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PassivHaus Standards for N. America?

GBA Editor | Posted in Energy Efficiency and Durability on has just published an article by John Straube with a critical analysis of the relevance of PH standards for a North American climate:

His conclusions:

Homes in cold climates (DOE Zones 5-7) that employ:
• minimum R-5:10:20:40:60 enclosure,
• 1.5 [email protected] airtightness or better,
• condensing (>95%) gas furnaces with ECM fan motors,
• right-sized (ASHRAE 62.2) efficient (> 65%, >1.5 cfm/W) HRV’s
• condensing (>92%) hotwater natural gas water heaters
• appliances in the top 10% of Energy Star combined with CFL lighting

deliver total energy and environmental performance that approaches the Passivhaus standard in cold climates. Such houses depart in relatively minor ways from standard North American construction, accommodate a broader range of architectural styles, can be modified easily for different climate zones, and can even be built by production builders.

Achieving the specific Passivhaus target of 15 kWh/m2/yr for heating on site energy use, results in investment of materials and money that often will exceed other less costly and environmentally impactive solutions. Achieving the equally arbitrary 120 kWh/m2/yr has more direct environmental benefits than the heating target, but may best (i.e., with least cost and environmental damage) be achieved using some on-site power generation.

As new clean, local, and renewable energy sources come on line over the next 25 years and become more affordable than current PV prices, it is unlikely that the extreme conservation measures taken by Passiv Haus to meet the specific requirements will be considered an optimal deployment of resources for cold climate housing.

From a point of view of the wise use of capital, the Passivhaus approach in cold-climate zones of North America can often lead to more expensive, less architecturally flexible, and even more energy intensive houses than a more flexible approach that focuses only on the least cost, most durable means of achieving a primary energy use per area target value. Perhaps the most important contribution made by the PH standard to low-energy North American housing is that one cannot simply buy $200,000 worth of PV panels to meet the target, as too many net zero homes have done.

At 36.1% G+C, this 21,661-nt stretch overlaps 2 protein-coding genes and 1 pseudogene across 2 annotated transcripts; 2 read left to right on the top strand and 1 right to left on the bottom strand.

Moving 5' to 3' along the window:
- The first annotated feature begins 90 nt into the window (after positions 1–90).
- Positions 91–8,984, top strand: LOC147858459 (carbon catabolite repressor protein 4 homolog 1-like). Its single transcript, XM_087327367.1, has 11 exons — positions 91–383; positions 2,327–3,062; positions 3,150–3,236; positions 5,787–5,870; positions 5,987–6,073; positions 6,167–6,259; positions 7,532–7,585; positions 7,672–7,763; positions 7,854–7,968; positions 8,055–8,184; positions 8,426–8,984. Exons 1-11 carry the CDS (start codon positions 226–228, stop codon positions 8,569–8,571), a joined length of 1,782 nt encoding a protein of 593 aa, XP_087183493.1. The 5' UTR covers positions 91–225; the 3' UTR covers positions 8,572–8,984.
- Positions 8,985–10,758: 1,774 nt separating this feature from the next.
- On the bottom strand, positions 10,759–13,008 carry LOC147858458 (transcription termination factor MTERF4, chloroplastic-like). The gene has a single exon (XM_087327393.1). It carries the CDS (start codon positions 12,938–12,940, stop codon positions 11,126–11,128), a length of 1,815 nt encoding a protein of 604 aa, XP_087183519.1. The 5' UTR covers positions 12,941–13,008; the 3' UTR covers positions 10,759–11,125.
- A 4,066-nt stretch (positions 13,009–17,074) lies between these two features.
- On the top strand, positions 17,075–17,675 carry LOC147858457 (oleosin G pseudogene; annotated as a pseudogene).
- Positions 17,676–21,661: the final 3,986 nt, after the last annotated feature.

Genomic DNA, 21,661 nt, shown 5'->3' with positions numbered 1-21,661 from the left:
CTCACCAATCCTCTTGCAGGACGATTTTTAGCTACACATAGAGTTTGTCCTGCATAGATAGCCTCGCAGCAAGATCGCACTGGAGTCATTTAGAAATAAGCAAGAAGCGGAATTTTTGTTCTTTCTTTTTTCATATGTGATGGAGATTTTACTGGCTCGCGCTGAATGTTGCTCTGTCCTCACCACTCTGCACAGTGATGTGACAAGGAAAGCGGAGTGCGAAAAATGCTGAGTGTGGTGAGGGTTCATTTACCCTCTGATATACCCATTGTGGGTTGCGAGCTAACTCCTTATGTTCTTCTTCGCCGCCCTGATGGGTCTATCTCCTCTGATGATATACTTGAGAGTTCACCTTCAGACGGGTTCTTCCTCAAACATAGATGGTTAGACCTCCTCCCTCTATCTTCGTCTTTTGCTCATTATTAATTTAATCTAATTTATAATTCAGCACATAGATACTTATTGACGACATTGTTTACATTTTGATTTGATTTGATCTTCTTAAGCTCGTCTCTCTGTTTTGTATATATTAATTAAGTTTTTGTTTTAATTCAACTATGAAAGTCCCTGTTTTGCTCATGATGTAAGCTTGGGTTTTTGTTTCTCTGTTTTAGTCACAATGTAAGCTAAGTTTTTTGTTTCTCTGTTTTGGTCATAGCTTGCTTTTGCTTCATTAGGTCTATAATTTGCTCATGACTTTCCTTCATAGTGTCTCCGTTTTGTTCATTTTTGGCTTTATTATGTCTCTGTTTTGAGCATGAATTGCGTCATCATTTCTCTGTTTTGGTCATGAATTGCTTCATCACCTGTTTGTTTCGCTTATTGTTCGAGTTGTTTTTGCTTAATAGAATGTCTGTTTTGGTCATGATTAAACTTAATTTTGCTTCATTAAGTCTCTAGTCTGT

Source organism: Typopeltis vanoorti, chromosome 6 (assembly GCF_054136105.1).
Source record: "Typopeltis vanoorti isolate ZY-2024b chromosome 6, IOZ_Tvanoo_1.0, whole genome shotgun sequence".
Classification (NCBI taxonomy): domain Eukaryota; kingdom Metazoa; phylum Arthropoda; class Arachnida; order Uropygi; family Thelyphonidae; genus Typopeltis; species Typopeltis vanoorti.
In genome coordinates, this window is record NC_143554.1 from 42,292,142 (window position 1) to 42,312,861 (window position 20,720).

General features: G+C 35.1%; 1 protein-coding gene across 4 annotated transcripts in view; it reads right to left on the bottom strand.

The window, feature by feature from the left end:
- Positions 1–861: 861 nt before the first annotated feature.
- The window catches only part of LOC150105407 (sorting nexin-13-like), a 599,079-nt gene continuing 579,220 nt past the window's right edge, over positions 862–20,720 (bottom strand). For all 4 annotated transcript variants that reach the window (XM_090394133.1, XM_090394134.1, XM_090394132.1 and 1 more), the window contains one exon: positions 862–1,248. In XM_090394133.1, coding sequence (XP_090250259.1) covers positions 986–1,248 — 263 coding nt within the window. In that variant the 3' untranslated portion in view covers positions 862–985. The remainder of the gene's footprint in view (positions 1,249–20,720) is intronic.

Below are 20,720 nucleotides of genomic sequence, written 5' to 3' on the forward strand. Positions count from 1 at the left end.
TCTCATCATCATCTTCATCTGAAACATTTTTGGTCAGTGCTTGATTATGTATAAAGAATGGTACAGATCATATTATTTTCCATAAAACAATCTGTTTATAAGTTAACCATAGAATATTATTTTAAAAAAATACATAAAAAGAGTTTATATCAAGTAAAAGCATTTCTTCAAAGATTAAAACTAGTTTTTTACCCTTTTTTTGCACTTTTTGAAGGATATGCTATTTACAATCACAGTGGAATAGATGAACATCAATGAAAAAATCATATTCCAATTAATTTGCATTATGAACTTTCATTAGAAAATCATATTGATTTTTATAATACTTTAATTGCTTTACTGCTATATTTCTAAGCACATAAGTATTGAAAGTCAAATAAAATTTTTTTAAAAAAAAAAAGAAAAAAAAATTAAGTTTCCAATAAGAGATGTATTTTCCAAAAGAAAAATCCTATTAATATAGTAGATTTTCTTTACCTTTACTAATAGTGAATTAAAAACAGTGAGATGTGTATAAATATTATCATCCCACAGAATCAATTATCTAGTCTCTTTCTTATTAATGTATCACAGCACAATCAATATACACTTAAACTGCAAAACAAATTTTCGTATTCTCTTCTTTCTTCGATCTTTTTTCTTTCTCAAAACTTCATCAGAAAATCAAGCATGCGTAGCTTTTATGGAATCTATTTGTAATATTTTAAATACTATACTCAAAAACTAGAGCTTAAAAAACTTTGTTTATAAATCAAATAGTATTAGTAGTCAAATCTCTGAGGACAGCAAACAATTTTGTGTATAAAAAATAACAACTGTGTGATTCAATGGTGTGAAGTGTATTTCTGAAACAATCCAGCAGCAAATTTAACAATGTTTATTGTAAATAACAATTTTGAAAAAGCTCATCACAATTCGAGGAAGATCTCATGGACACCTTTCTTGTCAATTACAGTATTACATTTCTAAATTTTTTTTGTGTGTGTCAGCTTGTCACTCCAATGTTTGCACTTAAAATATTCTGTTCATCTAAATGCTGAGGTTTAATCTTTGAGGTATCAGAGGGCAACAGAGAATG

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  1. Robert Riversong | | #1


    Any thoughts or comments?

  2. John Brooks | | #2

    You may find this interesting
    I am slowly realizing that Passivhaus is not perfect or the greatest thing ever.....
    I still however believe there is much to learn from our friends in Europe.

  3. Anonymous | | #3
  4. Robert Riversong | | #4

    Sorry, the Building Science email announcing this article arrived today, so I didn't realize it had already been discussed here.

    I would like to see a rebuttal from Straube to the criticisms of his article. While it appears he may have made some incorrect assumptions or interpretations of PH standards, the defense of PH often appears to me to be more ideological than scientific.

    And I think everyone is missing the primary dysfunction of the PH approach, which is nothing other than taking the isolation of human habitatation from the natural world to its logical extreme. It is the same dysfunction that has created every one of the global crises we face today: a dramatically accelerating separation of people from the web-of-life.